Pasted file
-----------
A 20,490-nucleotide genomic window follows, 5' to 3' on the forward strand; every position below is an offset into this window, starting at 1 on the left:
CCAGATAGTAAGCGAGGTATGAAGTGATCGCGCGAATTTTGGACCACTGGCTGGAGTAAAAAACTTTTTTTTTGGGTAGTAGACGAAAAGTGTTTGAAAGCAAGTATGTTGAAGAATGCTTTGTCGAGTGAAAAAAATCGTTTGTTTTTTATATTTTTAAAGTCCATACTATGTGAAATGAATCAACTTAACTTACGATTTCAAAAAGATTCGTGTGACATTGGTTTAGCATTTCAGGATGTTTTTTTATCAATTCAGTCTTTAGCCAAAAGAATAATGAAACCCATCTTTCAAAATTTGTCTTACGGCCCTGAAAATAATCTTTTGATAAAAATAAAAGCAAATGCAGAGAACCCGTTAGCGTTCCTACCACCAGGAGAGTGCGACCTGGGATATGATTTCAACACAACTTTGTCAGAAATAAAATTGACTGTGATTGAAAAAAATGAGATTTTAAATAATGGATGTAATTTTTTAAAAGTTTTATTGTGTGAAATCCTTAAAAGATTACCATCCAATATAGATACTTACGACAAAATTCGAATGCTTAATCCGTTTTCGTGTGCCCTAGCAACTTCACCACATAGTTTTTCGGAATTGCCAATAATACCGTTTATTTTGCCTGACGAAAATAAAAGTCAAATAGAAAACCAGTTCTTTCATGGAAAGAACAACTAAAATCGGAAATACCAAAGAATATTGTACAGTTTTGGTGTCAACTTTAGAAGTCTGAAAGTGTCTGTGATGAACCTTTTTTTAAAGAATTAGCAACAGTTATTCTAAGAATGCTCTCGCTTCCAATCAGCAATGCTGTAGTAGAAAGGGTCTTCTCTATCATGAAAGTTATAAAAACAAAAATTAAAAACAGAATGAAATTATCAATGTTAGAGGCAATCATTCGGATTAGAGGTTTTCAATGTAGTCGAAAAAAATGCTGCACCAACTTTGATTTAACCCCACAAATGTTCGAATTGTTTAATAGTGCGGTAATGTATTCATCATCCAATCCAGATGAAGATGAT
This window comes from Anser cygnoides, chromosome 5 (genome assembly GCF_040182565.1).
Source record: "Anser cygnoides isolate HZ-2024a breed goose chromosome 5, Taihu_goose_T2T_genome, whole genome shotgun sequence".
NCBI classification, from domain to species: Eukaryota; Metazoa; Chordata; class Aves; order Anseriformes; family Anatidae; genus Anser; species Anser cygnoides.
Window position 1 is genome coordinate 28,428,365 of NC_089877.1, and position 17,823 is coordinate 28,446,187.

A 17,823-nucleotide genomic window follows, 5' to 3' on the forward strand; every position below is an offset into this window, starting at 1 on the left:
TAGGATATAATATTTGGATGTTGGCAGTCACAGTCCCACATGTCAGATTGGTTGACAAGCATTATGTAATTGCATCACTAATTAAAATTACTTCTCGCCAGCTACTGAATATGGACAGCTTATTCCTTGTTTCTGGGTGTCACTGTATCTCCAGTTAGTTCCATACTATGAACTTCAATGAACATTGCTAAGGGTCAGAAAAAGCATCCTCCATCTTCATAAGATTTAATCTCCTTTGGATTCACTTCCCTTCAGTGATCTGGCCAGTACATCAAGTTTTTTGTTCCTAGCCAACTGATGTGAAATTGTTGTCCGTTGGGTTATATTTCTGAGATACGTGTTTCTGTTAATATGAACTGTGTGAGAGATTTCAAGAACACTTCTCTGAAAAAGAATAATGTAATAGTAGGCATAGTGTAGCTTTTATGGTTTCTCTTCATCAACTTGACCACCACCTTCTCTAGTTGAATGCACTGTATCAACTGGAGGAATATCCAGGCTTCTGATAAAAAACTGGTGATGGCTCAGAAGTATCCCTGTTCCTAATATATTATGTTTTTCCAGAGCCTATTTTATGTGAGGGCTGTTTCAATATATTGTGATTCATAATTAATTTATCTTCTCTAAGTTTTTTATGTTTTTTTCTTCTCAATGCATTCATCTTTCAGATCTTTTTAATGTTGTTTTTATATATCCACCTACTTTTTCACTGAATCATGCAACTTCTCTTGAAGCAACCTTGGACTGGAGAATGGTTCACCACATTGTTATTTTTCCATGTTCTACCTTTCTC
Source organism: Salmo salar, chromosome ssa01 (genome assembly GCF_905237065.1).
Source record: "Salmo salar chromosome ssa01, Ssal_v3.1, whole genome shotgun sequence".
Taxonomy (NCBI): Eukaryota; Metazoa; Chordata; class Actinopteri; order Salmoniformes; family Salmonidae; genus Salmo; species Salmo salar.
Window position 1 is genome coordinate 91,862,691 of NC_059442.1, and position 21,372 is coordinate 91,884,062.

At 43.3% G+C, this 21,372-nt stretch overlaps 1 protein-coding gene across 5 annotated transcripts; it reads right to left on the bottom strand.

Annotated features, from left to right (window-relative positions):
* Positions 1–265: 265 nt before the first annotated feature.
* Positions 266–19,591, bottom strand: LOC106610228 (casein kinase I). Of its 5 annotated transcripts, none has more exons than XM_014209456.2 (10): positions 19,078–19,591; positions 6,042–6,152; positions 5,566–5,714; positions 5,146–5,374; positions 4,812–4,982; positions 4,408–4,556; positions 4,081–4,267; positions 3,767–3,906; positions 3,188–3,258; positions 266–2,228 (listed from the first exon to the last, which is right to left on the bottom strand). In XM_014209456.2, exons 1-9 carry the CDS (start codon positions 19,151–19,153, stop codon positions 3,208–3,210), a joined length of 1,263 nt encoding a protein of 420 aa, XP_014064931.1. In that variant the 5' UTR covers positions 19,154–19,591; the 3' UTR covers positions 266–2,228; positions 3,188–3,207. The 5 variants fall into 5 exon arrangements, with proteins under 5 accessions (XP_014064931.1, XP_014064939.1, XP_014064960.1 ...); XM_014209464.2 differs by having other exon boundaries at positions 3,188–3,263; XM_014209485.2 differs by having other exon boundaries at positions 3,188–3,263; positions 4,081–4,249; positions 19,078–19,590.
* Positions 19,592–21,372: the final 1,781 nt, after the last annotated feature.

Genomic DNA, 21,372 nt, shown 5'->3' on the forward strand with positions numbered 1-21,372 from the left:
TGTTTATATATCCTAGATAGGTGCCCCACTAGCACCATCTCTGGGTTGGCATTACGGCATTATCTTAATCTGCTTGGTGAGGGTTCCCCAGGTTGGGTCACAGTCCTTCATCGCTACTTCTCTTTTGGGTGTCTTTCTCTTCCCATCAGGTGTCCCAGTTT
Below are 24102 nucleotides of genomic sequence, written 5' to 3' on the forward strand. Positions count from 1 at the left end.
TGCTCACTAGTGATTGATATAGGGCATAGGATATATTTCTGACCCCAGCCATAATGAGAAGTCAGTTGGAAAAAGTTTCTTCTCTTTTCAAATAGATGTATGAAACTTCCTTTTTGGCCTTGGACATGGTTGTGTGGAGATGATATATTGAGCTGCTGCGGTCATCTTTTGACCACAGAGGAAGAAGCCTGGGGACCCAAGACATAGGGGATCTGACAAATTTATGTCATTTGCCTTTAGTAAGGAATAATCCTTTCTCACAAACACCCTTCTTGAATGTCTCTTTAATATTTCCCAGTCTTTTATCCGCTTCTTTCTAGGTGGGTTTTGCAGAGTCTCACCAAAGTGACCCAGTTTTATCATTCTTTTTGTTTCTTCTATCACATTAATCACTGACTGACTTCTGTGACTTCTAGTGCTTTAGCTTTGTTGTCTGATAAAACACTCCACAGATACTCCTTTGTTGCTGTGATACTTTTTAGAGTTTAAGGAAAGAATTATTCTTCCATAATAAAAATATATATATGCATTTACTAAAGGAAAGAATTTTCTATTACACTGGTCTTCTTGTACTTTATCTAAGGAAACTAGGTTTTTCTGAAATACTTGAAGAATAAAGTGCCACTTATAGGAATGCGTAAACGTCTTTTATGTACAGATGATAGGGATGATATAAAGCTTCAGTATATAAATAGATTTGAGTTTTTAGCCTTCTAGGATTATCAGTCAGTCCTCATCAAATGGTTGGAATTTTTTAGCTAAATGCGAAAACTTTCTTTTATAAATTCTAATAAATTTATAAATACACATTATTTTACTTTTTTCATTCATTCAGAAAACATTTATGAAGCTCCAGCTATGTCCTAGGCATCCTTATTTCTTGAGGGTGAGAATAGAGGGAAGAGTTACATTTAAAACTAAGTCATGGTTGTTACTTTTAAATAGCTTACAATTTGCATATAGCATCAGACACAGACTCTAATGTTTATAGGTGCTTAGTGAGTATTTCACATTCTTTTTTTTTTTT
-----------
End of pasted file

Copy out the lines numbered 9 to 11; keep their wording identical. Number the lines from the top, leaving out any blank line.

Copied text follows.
Source organism: Salmo salar, chromosome ssa01 (genome assembly GCF_905237065.1).
Source record: "Salmo salar chromosome ssa01, Ssal_v3.1, whole genome shotgun sequence".
Taxonomy (NCBI): Eukaryota; Metazoa; Chordata; class Actinopteri; order Salmoniformes; family Salmonidae; genus Salmo; species Salmo salar.